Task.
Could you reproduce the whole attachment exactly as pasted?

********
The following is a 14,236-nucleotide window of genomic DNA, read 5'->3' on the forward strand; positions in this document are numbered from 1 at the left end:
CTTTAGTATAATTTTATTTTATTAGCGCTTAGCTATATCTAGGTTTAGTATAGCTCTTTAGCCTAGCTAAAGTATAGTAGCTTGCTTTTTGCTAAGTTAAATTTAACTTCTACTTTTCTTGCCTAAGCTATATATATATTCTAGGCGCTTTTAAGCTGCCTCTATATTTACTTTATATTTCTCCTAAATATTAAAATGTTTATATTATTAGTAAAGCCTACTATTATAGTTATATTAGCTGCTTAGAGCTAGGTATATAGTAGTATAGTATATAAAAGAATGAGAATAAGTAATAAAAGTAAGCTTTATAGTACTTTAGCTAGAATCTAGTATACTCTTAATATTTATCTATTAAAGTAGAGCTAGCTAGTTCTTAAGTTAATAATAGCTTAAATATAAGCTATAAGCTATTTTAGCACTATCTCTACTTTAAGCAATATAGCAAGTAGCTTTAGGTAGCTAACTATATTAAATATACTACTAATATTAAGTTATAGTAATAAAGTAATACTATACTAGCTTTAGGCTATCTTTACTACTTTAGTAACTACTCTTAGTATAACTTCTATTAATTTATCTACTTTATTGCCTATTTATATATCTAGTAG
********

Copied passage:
The following is a 14,236-nucleotide window of genomic DNA, read 5'->3' on the forward strand; positions in this document are numbered from 1 at the left end:
CTTTAGTATAATTTTATTTTATTAGCGCTTAGCTATATCTAGGTTTAGTATAGCTCTTTAGCCTAGCTAAAGTATAGTAGCTTGCTTTTTGCTAAGTTAAATTTAACTTCTACTTTTCTTGCCTAAGCTATATATATATTCTAGGCGCTTTTAAGCTGCCTCTATATTTACTTTATATTTCTCCTAAATATTAAAATGTTTATATTATTAGTAAAGCCTACTATTATAGTTATATTAGCTGCTTAGAGCTAGGTATATAGTAGTATAGTATATAAAAGAATGAGAATAAGTAATAAAAGTAAGCTTTATAGTACTTTAGCTAGAATCTAGTATACTCTTAATATTTATCTATTAAAGTAGAGCTAGCTAGTTCTTAAGTTAATAATAGCTTAAATATAAGCTATAAGCTATTTTAGCACTATCTCTACTTTAAGCAATATAGCAAGTAGCTTTAGGTAGCTAACTATATTAAATATACTACTAATATTAAGTTATAGTAATAAAGTAATACTATACTAGCTTTAGGCTATCTTTACTACTTTAGTAACTACTCTTAGTATAACTTCTATTAATTTATCTACTTTATTGCCTATTTATATATCTAGTAG